Transportation Matters in Iowa | Blog

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Where did that come from?

06/06/2018

Loaded pickupRandom furniture, construction debris, lots of single shoes and tons of other garbage litter the roadsides of Iowa. How does all that junk get from someone’s house, a factory, or a job site to the ditch?

Practically every day employees of the Iowa Department of Transportation cringe at what they see on the roadway. Pick-up truck beds loaded to the hilt tied down with a single rope (or no tie down at all), passenger vehicles with half-open trunks full of stuff peeking out through precariously placed bungee cords, flatbed trailers with beams bobbing and weaving with each dip of the road. These items are all just one bump away from becoming dangerous obstacles in your daily commute.

So how large of a problem is debris on Iowa roads? In March in Des Moines, Council Bluffs, and the Cedar Rapids/Iowa City areas alone, our Traffic Management Center operators made requests for Highway Helper to pick up debris 852 times. This doesn’t include the thousands of items picked up each year by staff in our 102 maintenance garages on roads all over Iowa. 

 

Typically in situations like this our TMC dispatches Highway Helper to remove the debris, unfortunately, in this case, they weren’t able to remove before someone hit it.

Iowa DOT maintenance managers from around the state agree, their workloads would be cut significantly and the roads made much safer if people would simply secure their stuff. Steve Mefford, our maintenance manager in Southwest Iowa, said, “People seem to buy things at the lumber yard without regard to the size of the vehicle they need to carry it home. This leads to large loads being stuffed into, or on top of, vehicles much too small. Almost daily we’re cleaning up steel, lumber, and boxes of nails or screws. And of course, there are always couches, chairs, and mattresses, too.”

Each time there is debris in the road, the risk for crashes increases. Ned Lewis, Highway Helper coordinator for Iowa, said, “You just never know what you’re going to find. Everything from cash to furniture to ladders to wedding dresses.”

Road-Debris-and-Crashes-Infographic-1

Tom Kimbrow, the highway helper supervisor in Iowa said, “One of the biggest issues we run into is people thinking they are doing the right thing by tying down loads with twine. Whether you’ve been to the local lumber yard or furniture store, you need to realize twine likely isn’t going to keep anything very secure.”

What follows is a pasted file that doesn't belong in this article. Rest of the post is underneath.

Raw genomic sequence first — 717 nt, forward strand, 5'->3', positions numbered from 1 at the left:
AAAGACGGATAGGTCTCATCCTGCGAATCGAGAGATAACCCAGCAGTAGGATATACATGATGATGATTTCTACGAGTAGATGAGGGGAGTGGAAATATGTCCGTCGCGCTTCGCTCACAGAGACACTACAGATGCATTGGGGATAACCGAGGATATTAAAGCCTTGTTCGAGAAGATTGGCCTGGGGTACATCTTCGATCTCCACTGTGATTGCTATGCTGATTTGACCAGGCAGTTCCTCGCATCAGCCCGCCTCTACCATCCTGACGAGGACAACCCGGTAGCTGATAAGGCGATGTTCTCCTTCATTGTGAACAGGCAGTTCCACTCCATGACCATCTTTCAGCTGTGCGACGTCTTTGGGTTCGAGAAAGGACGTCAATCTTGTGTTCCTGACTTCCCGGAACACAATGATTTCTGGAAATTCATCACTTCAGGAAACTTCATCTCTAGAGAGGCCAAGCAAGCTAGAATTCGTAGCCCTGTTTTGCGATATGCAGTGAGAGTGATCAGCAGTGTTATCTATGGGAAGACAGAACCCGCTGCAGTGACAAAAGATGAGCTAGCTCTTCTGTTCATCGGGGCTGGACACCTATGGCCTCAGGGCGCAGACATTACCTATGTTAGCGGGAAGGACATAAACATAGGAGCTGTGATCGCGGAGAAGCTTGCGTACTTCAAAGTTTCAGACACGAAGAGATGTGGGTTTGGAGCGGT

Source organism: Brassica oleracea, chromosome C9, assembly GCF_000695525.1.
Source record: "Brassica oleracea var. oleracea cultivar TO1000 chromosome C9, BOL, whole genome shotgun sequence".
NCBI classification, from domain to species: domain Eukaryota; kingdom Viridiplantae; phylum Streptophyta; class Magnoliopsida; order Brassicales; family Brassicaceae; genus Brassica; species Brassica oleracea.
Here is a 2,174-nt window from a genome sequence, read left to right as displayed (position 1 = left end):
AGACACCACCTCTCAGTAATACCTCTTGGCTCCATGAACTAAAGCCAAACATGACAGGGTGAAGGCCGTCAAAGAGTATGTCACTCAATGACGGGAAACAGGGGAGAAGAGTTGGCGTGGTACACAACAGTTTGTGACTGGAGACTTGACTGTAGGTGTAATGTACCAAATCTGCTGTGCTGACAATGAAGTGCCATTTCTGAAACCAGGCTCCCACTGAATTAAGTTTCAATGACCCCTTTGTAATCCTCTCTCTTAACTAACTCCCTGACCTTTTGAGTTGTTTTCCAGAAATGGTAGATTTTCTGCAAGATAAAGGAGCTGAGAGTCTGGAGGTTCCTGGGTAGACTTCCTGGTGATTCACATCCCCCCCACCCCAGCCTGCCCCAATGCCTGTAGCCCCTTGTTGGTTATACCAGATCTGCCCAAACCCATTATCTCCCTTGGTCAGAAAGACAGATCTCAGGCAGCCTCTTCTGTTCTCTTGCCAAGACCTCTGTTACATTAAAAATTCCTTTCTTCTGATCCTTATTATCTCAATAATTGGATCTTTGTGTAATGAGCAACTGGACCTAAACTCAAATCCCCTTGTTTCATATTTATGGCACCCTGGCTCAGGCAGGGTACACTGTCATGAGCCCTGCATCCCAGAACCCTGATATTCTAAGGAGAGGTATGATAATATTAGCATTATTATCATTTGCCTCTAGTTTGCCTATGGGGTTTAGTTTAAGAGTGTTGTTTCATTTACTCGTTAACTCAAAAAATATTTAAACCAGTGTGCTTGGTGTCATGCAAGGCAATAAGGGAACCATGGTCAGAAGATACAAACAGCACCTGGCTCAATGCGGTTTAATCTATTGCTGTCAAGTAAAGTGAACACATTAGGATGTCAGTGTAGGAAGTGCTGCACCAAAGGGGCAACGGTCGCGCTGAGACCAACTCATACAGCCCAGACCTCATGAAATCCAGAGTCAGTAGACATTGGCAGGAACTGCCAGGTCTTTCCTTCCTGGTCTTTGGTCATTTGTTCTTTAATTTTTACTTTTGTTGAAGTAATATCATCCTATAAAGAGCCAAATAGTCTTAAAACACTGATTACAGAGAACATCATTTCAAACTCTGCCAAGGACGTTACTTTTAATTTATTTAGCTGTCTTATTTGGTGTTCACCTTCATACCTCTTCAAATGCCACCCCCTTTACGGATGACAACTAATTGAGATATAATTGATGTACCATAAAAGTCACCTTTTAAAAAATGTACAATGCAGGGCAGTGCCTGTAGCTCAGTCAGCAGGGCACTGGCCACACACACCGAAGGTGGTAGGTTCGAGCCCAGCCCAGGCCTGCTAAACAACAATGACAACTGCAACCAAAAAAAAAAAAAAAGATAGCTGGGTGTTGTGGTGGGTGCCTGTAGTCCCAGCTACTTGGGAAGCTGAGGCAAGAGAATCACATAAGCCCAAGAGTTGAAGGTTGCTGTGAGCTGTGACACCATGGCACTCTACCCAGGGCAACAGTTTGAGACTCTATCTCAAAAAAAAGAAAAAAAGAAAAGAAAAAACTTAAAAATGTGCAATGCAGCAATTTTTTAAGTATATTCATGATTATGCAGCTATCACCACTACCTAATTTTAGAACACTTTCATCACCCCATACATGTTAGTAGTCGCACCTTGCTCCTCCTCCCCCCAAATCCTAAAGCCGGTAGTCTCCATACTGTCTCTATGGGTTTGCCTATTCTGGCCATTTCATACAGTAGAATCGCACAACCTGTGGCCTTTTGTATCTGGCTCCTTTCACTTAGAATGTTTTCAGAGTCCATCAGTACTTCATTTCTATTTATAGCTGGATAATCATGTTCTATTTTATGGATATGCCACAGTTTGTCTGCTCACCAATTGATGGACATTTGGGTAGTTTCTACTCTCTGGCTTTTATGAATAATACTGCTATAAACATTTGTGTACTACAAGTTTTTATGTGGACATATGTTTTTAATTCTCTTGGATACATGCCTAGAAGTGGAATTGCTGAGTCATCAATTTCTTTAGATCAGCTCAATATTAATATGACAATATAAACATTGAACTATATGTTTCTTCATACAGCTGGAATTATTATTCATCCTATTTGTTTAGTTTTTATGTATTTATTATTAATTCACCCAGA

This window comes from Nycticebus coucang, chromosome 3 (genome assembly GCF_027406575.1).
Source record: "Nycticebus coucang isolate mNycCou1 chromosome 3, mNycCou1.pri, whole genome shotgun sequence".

Sign
Load securement is a major emphasis point for our Motor Vehicle Enforcement as they patrol Iowa highways to keep you safer. MVE Chief David Lorenzen said, “Making sure the loads carried on commercial motor vehicles are securely tied down or covered is one of the first things our officers look for. Load securement is also something we work on with our industry partners on a regular basis.”

The following are tips from the AAA Foundation for Traffic Safety.

Tips to safely secure your load

When moving, towing furniture, or transporting items in an open truck bed, it is important to make sure all items are secured.

  1. Tie down loads with sturdy rope, netting, or straps – be sure to inspect tie downs and discontinue use if they show signs of wear, frays, or tears
  2. Tie large objects directly to the vehicle or trailer
  3. Cover the entire load with a sturdy tarp or netting
  4. Don’t overload the vehicle
  5. Always double check your load to make sure it is secure

How to avoid road debris

  1. Drivers should continually scan the road at least 12 to 15 seconds ahead for debris.
  2. Don’t tailgate! By maintaining at least 3 to 4 seconds of following distance, you can see potential objects in the road ahead easier and will have more time to react.
  3. If you see you are about to make contact with debris, safely reduce your speed as much as possible prior to making contact.
  4. When driving at dusk and dawn be especially alert for animals on or near the roadway.
  5. Always be aware of open space around your vehicle.
  6. Drivers should maintain open space to the front and at least one side of their vehicle at all times in case they need to make a sudden movement to avoid debris.

Maybe educational pamphlets given out at lumber yards and other facilities where large loads are anticipated would help?
The DOT could sponsor videos on
YouTube that deal with improper
Loading and Transport.
And maybe better-awareness campaigns on tie down products at commercial sites?

A display at the Iowa State Fair showing right and wrong ways to load a vehicle would be worthwhile. It looks like the vehicle driver that hits the chairs was a bit startled after doing so. Probably had to set the phone down. . .

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Iowa highway in the evening